"We Anchor Offshore.... and Watch the Show"
Photo credit - From the collection of Reg Eccles
The Allied invasion of Normandy, France began on June 6, 1944 and included the participation of Canadians in Combined Operations (members of RCNVR in many cases) aboard Landing Craft, Infantry (Large) (aka LCI(L).
Preparations for D-Day Normandy, known as Operation OVERLORD (and Operation NEPTUNE when considering just the naval side of the total plan) was a massive undertaking. Plans included, on the part of Canada, the construction and manning of 30 LCI(L)s to move troops and materials of war ashore on the west side of the British Zone, as seen in the map below, as found on page 232 in St. Nazaire to Singapore, Vol. 2.
Countless men and weapons of war were landed and assailed the coastline of France in hopes of overpowering and defeating Axis Forces and ending World War II.
In St. Nazaire to Singapore, Vol. 2 one can read a few more details about the men and work of the LCI(L)s, including LCI(L) 295 - upon which William Eccles and his mates served - one of seven large landing crafts part of the 264th Canadian Flotilla.
For example, from page 227, we read the following about an incident that occurred during a particular day of training near Southampton, right beside Eccles and landing craft 295:
The Mine Incident Outside Weymouth
By John T. Corcoran, AB, RCNVR (LCI(L) 310, 264th Flotilla)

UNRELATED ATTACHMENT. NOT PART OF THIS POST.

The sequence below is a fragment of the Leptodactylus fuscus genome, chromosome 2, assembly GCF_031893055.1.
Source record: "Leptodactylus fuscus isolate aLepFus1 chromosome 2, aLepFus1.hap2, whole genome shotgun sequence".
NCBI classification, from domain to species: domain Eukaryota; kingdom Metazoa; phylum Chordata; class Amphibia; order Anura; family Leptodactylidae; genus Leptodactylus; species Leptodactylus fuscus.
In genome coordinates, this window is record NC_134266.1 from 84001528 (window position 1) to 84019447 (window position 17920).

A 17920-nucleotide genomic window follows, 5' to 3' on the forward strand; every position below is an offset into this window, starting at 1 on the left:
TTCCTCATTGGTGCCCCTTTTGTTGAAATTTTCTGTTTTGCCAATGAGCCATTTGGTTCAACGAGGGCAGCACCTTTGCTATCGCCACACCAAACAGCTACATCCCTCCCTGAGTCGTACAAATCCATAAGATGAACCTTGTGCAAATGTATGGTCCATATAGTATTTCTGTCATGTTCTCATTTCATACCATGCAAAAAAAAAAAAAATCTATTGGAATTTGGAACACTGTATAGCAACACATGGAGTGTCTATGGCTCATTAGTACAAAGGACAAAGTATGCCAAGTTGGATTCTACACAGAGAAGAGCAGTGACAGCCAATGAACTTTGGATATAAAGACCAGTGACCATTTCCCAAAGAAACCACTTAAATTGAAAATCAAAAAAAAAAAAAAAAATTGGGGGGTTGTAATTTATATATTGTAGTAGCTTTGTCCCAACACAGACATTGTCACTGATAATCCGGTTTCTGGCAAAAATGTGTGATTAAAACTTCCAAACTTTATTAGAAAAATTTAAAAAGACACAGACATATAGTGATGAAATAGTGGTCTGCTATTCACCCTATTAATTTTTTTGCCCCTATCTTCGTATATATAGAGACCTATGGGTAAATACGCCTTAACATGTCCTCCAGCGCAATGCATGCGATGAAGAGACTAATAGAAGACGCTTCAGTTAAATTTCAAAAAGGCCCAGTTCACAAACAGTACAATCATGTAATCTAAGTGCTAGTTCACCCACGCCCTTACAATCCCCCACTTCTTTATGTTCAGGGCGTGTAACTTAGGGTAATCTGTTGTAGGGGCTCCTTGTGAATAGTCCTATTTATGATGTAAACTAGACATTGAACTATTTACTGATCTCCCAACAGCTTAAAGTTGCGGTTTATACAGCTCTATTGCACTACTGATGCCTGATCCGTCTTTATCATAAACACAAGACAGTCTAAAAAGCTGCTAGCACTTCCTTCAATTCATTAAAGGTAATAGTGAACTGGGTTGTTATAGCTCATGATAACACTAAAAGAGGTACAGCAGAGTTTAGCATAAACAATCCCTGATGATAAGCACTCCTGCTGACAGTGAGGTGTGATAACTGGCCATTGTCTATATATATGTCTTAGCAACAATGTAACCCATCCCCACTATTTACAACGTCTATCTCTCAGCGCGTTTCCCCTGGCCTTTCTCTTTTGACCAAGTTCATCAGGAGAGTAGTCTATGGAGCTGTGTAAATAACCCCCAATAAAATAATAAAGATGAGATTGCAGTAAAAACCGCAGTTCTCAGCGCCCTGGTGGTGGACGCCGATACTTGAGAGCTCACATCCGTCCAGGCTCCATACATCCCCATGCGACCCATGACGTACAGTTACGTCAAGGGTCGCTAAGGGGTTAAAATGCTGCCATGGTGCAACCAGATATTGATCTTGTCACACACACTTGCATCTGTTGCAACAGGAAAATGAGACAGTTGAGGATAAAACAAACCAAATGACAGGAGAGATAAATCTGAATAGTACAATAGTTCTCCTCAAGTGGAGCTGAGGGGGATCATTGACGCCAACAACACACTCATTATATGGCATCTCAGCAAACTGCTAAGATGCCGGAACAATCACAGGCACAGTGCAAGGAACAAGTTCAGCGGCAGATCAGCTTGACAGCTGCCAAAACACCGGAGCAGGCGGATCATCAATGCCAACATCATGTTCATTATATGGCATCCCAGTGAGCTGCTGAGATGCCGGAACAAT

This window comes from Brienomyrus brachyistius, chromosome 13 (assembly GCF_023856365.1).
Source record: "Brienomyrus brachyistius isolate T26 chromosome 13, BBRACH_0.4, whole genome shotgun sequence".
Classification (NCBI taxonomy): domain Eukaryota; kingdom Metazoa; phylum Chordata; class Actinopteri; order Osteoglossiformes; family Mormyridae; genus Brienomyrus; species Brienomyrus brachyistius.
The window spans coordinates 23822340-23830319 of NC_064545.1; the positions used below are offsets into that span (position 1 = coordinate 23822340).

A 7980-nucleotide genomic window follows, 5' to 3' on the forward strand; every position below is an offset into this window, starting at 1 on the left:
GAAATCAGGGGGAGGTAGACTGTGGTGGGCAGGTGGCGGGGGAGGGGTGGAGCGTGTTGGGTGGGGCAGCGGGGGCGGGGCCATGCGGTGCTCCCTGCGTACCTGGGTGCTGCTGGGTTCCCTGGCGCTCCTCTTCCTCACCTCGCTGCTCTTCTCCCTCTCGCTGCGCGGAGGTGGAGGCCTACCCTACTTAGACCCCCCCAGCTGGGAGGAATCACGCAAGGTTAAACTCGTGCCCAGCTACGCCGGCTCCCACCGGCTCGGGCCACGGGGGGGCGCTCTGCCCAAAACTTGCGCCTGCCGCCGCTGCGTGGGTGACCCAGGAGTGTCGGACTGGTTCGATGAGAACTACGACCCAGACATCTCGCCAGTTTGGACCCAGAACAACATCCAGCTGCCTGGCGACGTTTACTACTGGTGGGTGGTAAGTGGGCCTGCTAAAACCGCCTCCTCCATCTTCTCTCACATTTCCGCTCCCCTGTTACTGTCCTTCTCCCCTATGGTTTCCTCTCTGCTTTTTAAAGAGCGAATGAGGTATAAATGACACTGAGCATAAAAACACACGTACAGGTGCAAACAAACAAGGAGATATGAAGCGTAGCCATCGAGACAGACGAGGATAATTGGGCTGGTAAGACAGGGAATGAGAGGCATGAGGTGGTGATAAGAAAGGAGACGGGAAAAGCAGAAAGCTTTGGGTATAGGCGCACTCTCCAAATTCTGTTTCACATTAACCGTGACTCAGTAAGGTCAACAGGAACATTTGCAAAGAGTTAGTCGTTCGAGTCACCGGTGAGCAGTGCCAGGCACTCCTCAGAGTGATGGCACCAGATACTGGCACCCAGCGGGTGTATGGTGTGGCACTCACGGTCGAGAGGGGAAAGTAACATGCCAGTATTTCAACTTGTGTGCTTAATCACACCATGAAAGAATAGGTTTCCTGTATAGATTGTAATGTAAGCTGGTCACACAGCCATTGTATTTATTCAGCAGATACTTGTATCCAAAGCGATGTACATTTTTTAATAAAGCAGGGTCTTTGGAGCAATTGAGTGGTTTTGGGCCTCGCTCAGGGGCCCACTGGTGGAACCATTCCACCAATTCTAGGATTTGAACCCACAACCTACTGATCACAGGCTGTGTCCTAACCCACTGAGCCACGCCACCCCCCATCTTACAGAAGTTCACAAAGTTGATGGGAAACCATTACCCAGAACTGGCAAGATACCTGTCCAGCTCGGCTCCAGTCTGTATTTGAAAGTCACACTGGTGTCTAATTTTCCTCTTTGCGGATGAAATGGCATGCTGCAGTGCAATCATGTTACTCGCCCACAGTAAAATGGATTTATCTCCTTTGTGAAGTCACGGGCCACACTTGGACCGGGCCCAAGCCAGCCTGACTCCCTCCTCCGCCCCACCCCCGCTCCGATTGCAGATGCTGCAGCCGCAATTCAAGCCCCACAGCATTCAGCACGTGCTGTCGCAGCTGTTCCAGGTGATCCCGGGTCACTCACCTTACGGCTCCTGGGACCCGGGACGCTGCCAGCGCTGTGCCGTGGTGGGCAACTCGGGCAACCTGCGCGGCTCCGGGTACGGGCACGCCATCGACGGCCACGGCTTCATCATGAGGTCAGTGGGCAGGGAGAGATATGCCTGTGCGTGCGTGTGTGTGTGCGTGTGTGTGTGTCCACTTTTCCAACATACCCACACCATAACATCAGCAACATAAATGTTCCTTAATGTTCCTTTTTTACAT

One morning, during manoeuvres, we were the lead ship in the port column in the line ahead formation. It was a perfect day, the sun was out, not a cloud in the sky.... I must admit, it was a sight to behold, Canadian, British and American LCI(L)s alternating from the line ahead to line abreast in single and double formation....
Suddenly the bow lookout (Corcoran) acted very strangely, jumping up and down, waving his arms....
Then we saw it - 30 yards ahead - an ugly mine three quarters submerged. Only the top and horns out of the water....
The craft was sluggish on the port turn and LT Campbell in the LCI(L) 295 was close on the starboard side.
Then we hit it, not a glancing blow on the side, but dead centre on our wide flat-bottomed bow. The force of the blow must have loosened every rivet in our superstructure, but the mine did not explode. Thank Goodness!
But that was only the beginning of our troubles....
(Please click here to read the rest of the story).
Eyewitness accounts and photographs provided by William Eccles of day to day action aboard LCI(L) 295 are very valuable, as well as rare and illuminating. More from William's journal and photo collection are provided below.
From June 6, 1944:
Below is the view of the coastline from LCI(L) 295. A Landing Craft, Tank (LCT) can be seen approaching the beach east of Arromanches, France.
Troops disembark from LCI(L) 305 of the 264th Canadian Flotilla. To its right is LCI(L) 295, with gangplanks almost ready for disembarkation of troops. LCT 555 is far right, bow still up:
A portable dock, aka Rhino bridge (I believe) is used by troops and trucks for faster disembarkation:
More from the journal of William Eccles, from D-Day +3:
More to follow.
Other details related to events that occurred after D-Day are provided in Part 1.
Please link to Memoirs: William Eccles, at D-Day Normandy Pt. 1
Unattributed Photos GH
Unattributed Photos GH